For the 10,145 enterprises that benefited from the Bank of Industry’s N234 billion disbursement in 2019, the outbreak of COVID-19 with its negative impact on business must have left some of them wondering if the support was a blessing or a curse.
With the lockdowns and shrinking demand for goods and services, some of them must rightly have wondered how they would service their debts, or even stay afloat in a raging economic storm.
But the Bank says it has not been unmindful of their fears. It noted in a statement last week, “The COVID-19 pandemic is a clear and present danger to the world, especially the developing nations like Nigeria from a health as well as an economic perspective.
“BoI understands that these are very challenging times for all Nigerians, including our dear customers and it has been working tirelessly to provide the critical support required by our customers not only to survive but to thrive in these difficult times.”
The Bank moved quickly to implement measures in compliance with the Federal Government’s directives on moratoriums for loans given by government-owned financial institutions, while also implementing its measures to ensure that customers are well-supported in line with its developmental mandate.
It will be recalled that President Muhammadu Buhari had in his presidential address on March 29, announced palliatives for the economic effects of the COVID-19 pandemic.
The Bank said it promptly responded to the presidential directive as follows:
• Communicated the moratorium period of three (3) months to customers and further advised that customers requiring more than three months can apply for a further extension, which can be up to 12 months.
• Reduced the interest rates on all BOI-funded projects by 2% pa from 10% to 8% per year with effect from April 1. This has also been communicated to customers and partnering commercial banks;
• Worked with our funding partners to obtain interest rate reductions on some of the funds that we manage. In particular, the Bank worked with the Nigerian Content Development Management Board to reduce the interest rates on credit facilities approved under its managed fund from 8% pa to 6% per year. This reduction in interest rate, as well as the extension of the moratorium period, has been communicated to all customers;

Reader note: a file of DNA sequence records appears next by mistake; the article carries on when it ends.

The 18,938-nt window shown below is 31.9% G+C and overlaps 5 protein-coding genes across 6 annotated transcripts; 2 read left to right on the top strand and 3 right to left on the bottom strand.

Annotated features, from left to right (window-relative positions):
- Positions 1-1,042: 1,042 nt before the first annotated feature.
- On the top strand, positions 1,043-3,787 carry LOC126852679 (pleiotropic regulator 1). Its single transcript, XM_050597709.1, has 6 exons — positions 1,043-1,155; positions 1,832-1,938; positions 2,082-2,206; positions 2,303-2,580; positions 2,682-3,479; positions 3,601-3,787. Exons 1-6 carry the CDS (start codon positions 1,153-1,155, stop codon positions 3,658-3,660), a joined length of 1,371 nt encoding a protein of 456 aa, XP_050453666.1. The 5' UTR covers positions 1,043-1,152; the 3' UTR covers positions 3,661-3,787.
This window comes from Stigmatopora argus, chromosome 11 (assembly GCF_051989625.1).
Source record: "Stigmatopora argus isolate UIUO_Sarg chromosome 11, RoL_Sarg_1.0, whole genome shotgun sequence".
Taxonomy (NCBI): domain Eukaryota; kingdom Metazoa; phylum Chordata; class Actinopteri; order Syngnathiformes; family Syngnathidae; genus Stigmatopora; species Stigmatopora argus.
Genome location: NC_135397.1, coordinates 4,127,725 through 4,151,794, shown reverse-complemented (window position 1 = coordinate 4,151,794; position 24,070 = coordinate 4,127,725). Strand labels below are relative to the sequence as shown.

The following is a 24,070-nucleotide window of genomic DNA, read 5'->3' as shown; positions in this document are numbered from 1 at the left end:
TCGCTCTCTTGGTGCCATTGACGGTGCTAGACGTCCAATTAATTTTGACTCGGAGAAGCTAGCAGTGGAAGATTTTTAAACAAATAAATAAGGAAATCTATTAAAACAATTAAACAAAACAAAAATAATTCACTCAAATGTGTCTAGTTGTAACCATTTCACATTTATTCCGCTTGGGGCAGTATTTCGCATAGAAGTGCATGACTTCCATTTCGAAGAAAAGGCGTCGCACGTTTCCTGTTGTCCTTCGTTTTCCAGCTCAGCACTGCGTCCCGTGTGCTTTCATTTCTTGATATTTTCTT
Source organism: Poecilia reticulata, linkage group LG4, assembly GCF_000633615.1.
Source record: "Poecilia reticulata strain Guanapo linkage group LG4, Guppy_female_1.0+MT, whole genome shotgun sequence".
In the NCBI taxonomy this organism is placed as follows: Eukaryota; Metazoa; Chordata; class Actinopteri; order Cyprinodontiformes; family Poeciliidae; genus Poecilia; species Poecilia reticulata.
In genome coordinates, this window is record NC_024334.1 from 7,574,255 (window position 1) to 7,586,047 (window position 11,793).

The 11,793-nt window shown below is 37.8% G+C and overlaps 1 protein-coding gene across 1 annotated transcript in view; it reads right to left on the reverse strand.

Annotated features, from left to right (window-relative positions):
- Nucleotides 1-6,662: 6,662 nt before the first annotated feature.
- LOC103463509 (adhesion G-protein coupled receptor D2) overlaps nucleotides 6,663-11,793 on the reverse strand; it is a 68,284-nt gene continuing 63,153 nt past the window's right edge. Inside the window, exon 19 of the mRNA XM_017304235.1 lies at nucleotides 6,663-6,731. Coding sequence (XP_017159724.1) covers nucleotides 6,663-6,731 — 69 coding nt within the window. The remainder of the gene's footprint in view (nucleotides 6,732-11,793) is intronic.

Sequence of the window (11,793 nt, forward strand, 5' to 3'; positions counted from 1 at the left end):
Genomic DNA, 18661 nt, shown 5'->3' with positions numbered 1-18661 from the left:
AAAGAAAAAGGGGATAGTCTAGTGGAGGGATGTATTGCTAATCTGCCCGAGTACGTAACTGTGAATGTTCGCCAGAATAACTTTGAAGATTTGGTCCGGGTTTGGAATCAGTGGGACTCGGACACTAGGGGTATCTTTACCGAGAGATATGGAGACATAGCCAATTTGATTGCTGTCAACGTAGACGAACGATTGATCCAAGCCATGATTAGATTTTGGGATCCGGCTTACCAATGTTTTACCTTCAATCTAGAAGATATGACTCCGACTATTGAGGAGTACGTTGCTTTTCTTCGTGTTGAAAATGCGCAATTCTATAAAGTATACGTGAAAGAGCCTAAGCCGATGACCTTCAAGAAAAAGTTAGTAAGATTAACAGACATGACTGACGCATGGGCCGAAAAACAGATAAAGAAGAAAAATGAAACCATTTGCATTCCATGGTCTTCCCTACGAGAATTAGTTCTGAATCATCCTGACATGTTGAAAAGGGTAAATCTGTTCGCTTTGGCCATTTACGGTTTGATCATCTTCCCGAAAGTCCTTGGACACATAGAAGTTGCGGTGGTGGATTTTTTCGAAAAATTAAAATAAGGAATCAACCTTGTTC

• All intervention funds granted by the Central Bank of Nigeria and disbursed by the Bank of Industry have been covered by the CBN’s palliative measures, which include moratorium extension and interest rate reduction to 5% per annum, which has also been communicated to the relevant customers.
• The Bank has written to all the Managing Directors and Chief Risk Officers of partnering commercial banks, officially notifying them of the Bank’s position on these initiatives.
• Also, in the Bank’s bid to support the government and private sector initiatives to fight COVID-19, the Bank donated N700m to both the CACOVID Fund, as well as the Lagos State Government and the FCT Ministerial Committee on COVID-19
Despite ending the 2019 financial year strongly to the delight of shareholders and other stakeholders, the Bank’s reputation in the socio-economic headwinds from COVID-19 was at stake. It had to show it had a responsibility to its customers as much as it cares about its balances and shareholder interests.
An official of the Bank said on Friday, “We don’t just provide loans, we work continuously with our customers to ensure that they succeed.
“We provide business advisory services other than just providing loans; and we continuously engage our customers, especially during difficult times.
“We are always conscious of our reputation as Nigeria’s oldest, largest and most successful development financing institution.
“Among our operational principles are long-term relationship with clients, based on shared responsibilities for the success of enterprises; and equitable commitment to the prosperity of all stakeholders.”
BOI, a limited liability company, has a long history of strong performance, operating profitably since 2004 following its successful restructuring.